Amazon Prime may be in the best position long-term, but not because of its deep library or in-the-can originals — the shipping parent company is protecting the video service more than ever, with households ordering more necessities online than usual. All that being said, we’re still in the early days of the virus. It’s hard to tell how long productions will need to be shut down, and there are plenty of ways to release television without big groups coming together. Shows already in post-production could be delayed to fill gaps caused by production delays elsewhere, or services could shift release strategies from all-at-once models to weekly rollouts. If executives have to get creative to feed the entertainment-starved masses, they will. But they might want to start brainstorming now.
Disney+ Flexes Its Power — and Fills a Void — with Early ‘Frozen 2’ Release ⇑⇑⇑
Welp, that didn’t take long. Disney announced late Friday that “Frozen 2,” the No. 1 animated film of all-time at the worldwide box office, would be arriving on Disney+ Saturday, March 14, three months earlier than anticipated. While the company didn’t specifically reference the coronavirus outbreak in its press release, it did say the early arrival was meant to help families “during these challenging times” — and it is a very early arrival. Until now, Disney has honored the typical distribution windows, giving their theatrical releases full runs both in cinemas and via home video release. Following that model, “Frozen 2,” which was released in theaters November 22, 2019, wouldn’t be expected on the service until July or August.
So is this just a nice gesture from the House of Mouse? Yes and no. While plenty of parents are certainly thrilled to give their kids a present they don’t have to leave the house to pick up, Disney+ is also being criticized of late for having such a big gap between releases for its branded originals. “The Mandalorian” ended in December 2019, and “Falcon and the Winter Soldier” wasn’t scheduled to premiere until August 2020 — now it and the “Wandavision” production are both on hiatus, meaning subscribers have to wait even longer for their next must-see original.
Enter “Frozen 2.” It’s not an original series, but it is an essential piece of the Disney+ model: a popular family film kids will watch over and over, filling just as much time (if not more) than an eight-to-10 hour original series. If production delays continue (and the early release of “Frozen 2” helps maintain or gain subscribers), Disney could follow a similar tactic and release big ticket movies early on the service. Maybe “Star Wars: The Rise of Skywalker” will hit in April or May instead of August or September. Maybe they’ll experiment with quicker turnarounds for less popular theatrical releases, like Pixar’s “Onward,” which is getting dinged by audiences wary of going out to the theatre right now.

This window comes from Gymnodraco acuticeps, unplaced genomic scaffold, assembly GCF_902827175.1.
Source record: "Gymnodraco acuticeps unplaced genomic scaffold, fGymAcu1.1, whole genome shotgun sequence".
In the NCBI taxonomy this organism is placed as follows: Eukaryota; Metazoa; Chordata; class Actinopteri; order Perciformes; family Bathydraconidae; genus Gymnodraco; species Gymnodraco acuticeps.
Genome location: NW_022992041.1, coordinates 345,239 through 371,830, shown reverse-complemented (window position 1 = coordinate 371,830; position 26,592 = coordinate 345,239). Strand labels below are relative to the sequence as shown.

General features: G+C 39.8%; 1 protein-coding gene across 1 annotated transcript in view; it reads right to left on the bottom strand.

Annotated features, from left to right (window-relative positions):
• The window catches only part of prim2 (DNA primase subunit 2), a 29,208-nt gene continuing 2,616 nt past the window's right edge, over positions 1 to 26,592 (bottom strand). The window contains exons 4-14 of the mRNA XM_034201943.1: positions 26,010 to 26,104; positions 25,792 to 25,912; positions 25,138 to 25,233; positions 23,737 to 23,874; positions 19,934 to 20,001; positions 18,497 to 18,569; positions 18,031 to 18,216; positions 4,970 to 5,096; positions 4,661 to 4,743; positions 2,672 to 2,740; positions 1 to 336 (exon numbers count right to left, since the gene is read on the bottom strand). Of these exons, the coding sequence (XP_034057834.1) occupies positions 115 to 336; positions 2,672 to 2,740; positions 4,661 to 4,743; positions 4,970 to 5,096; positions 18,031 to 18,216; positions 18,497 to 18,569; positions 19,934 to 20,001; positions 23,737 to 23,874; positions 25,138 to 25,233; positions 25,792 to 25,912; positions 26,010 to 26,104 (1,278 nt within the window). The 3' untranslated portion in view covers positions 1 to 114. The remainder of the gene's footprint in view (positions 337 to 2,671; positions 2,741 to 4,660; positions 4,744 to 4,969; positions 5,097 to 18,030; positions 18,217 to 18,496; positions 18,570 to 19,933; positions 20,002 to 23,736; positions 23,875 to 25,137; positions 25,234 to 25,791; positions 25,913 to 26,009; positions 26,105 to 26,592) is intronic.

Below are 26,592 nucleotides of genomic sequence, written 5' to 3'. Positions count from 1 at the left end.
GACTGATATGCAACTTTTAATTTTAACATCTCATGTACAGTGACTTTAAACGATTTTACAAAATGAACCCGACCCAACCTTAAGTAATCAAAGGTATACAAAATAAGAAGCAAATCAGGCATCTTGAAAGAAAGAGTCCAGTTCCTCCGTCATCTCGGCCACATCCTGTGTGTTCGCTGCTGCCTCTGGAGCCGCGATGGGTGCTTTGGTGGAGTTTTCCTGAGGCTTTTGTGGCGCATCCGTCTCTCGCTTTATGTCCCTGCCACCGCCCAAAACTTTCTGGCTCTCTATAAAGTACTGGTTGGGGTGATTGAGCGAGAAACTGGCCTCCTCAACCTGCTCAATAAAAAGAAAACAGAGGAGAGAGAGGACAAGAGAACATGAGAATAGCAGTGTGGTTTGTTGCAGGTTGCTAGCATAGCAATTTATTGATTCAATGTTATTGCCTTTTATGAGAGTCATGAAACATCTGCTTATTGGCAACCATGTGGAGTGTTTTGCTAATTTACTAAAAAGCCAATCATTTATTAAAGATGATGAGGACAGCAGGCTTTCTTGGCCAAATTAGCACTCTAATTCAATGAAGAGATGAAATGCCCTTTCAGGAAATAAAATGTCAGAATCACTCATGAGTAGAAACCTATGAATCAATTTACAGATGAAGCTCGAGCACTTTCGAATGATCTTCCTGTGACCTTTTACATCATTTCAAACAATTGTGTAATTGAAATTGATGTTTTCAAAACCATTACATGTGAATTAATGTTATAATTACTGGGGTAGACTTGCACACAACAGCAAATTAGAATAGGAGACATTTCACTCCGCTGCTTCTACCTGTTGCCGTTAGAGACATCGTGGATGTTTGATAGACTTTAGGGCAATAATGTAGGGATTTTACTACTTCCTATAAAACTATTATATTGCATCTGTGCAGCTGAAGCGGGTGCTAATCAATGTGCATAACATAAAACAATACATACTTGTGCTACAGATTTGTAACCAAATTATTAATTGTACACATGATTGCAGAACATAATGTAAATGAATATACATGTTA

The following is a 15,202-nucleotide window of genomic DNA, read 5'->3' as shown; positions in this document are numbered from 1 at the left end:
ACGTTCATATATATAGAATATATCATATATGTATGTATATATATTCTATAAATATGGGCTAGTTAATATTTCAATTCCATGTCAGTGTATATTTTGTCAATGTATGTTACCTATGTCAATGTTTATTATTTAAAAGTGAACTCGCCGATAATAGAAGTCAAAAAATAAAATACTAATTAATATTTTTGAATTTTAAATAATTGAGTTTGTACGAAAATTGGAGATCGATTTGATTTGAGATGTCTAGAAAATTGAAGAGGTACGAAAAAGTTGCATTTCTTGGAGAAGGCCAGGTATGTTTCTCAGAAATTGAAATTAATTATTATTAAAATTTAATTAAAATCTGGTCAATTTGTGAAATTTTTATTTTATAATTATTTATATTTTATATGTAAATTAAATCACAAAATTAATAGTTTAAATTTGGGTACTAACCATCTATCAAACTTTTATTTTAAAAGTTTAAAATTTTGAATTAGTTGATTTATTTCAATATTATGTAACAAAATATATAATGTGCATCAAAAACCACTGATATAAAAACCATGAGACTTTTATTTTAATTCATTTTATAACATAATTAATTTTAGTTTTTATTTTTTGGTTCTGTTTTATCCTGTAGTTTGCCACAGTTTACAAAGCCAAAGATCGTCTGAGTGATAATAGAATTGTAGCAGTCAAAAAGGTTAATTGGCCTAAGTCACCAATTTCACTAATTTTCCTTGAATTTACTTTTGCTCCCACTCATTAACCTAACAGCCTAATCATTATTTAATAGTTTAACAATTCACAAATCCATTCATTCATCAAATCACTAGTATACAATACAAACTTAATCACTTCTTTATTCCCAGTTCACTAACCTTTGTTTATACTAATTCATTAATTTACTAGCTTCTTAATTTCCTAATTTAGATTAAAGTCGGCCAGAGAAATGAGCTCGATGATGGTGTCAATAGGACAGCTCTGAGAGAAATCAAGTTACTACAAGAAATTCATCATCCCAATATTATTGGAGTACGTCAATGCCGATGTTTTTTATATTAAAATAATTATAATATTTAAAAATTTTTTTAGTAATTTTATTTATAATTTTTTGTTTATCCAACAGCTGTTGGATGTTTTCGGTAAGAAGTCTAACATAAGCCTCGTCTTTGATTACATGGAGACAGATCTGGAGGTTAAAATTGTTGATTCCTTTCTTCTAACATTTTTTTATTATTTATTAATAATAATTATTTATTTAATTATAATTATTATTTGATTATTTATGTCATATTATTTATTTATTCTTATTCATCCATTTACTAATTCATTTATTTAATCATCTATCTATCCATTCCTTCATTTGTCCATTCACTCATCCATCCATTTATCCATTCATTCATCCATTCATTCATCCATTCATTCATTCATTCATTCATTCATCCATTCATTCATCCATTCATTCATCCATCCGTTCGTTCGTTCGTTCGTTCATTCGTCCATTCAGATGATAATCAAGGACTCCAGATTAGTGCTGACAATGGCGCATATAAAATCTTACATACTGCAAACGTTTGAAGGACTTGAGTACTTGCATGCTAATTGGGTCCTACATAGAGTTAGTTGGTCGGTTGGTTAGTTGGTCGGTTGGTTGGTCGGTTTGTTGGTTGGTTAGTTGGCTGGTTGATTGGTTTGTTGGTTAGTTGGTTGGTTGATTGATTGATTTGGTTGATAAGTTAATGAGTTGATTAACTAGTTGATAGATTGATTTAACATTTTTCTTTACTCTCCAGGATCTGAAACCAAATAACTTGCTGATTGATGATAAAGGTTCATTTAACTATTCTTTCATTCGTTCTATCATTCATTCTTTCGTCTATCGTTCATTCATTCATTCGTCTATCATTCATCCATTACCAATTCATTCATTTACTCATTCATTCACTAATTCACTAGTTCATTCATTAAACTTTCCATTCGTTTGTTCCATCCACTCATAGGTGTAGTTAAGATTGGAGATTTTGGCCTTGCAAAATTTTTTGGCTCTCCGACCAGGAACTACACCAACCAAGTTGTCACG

The key is that Disney can do this, at least for the foreseeable future. Putting out coveted films on a streaming service already offering a deep library could keep subscribers satisfied until productions can resume. With all the Marvel series shut-down, there will be delays on many of the streamer’s most-anticipated shows. (We could even get two seasons of “The Mandalorian” before we get one from Marvel, since production has wrapped on “Mandalorian” Season 2.) But far be it from any homebound parent to tell their homebound child they can’t watch “Frozen 2” again, because the $6.99 monthly fee just wasn’t worth it.
Clyde Phillips Returns to Showtime, John Boyega Takes his Force to Netflix ⇔⇔⇔
If you want to look at the breadth of talent deals out there, look no further than last week’s headlines. On Monday (March 9), Showtime and CBS Television Studios announced an overall deal with “Dexter” producer Clyde Phillips. An industry veteran for more than four decades, Phillips produced “Nurse Jackie,” “Suddenly Susan,” “Parker Lewis Can’t Lose,” and, most recently, AMC’s one-and-done drama “Feed the Beast.” He was also brought in as showrunner on “Goliath,” but was booted after one episode when star Billy Bob Thornton didn’t like the end result. Now, Hollywood doesn’t typically roll out the cash truck for anyone whose last project was a dud and who hasn’t gotten a new show on the air in four years, but Phillips is a proven veteran, Showtime loves “Dexter,” and ViacomCBS certainly wants more shows like it in the coming years. (Phillips’ shows can land anywhere within the company.)
Meanwhile, a day later, Netflix announced a partnership with John Boyega and his production house, UpperRoom Productions, to develop “film projects based on stories, cast, characters, crew, literary properties, mythology, screenplays and/or other elements in or around African countries.” Boyega, who founded the shingle when producing the “Pacific Rim” sequel, “Uprising,” in 2018, isn’t exactly a proven veteran — he burst onto the scene as an actor in the indie “On My Block” before being rocketed to stardom with the latest “Star Wars” trilogy — but Netflix isn’t banking on Boyega so much as the African market. They’re in the midst of a big push into the region, trying to expand their footprint (aka subscriber base) by creating originals for their new territory.
Whether streamers are catering to their base or trying to expand it, finding the right voices to lead the charge is of the utmost priority.
Top 5 Power Rankings (March 15, 2020)
2. Amazon Prime
5. HBO/HBO Max